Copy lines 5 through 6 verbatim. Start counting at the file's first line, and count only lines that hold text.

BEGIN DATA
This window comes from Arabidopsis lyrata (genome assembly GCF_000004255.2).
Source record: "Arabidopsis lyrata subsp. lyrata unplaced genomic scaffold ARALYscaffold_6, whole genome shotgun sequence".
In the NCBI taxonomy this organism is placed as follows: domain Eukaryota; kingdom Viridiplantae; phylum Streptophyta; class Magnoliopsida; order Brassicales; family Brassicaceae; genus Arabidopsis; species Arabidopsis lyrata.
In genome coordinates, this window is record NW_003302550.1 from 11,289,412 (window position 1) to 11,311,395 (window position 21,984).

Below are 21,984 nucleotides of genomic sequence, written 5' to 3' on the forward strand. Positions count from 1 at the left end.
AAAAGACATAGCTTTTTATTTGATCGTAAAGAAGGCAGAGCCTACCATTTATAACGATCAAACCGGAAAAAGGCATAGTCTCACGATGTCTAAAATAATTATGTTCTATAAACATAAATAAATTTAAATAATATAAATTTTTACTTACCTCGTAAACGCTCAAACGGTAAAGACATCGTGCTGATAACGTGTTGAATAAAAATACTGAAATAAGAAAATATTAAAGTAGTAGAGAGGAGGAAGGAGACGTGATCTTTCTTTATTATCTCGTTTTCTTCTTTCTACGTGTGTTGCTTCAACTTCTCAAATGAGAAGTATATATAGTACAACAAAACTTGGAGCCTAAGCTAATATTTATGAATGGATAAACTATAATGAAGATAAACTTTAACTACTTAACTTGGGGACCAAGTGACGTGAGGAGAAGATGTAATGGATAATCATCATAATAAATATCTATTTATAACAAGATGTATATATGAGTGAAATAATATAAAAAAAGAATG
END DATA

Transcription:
Below are 21,984 nucleotides of genomic sequence, written 5' to 3' on the forward strand. Positions count from 1 at the left end.
AAAAGACATAGCTTTTTATTTGATCGTAAAGAAGGCAGAGCCTACCATTTATAACGATCAAACCGGAAAAAGGCATAGTCTCACGATGTCTAAAATAATTATGTTCTATAAACATAAATAAATTTAAATAATATAAATTTTTACTTACCTCGTAAACGCTCAAACGGTAAAGACATCGTGCTGATAACGTGTTGAATAAAAATACTGAAATAAGAAAATATTAAAGTAGTAGAGAGGAGGAAGGAGACGTGATCTTTCTTTATTATCTCGTTTTCTTCTTTCTACGTGTGTTGCTTCAACTTCTCAAATGAGAAGTATATATAGTACAACAAAACTTGGAGCCTAAGCTAATATTTATGAATGGATAAACTATAATGAAGATAAACTTTAACTACTTAACTTGGGGACCAAGTGACGTGAGGAGAAGATGTAATGGATAATCATCATAATAAATATCTATTTATAACAAGATGTATATATGAGTGAAATAATATAAAAAAAGAATG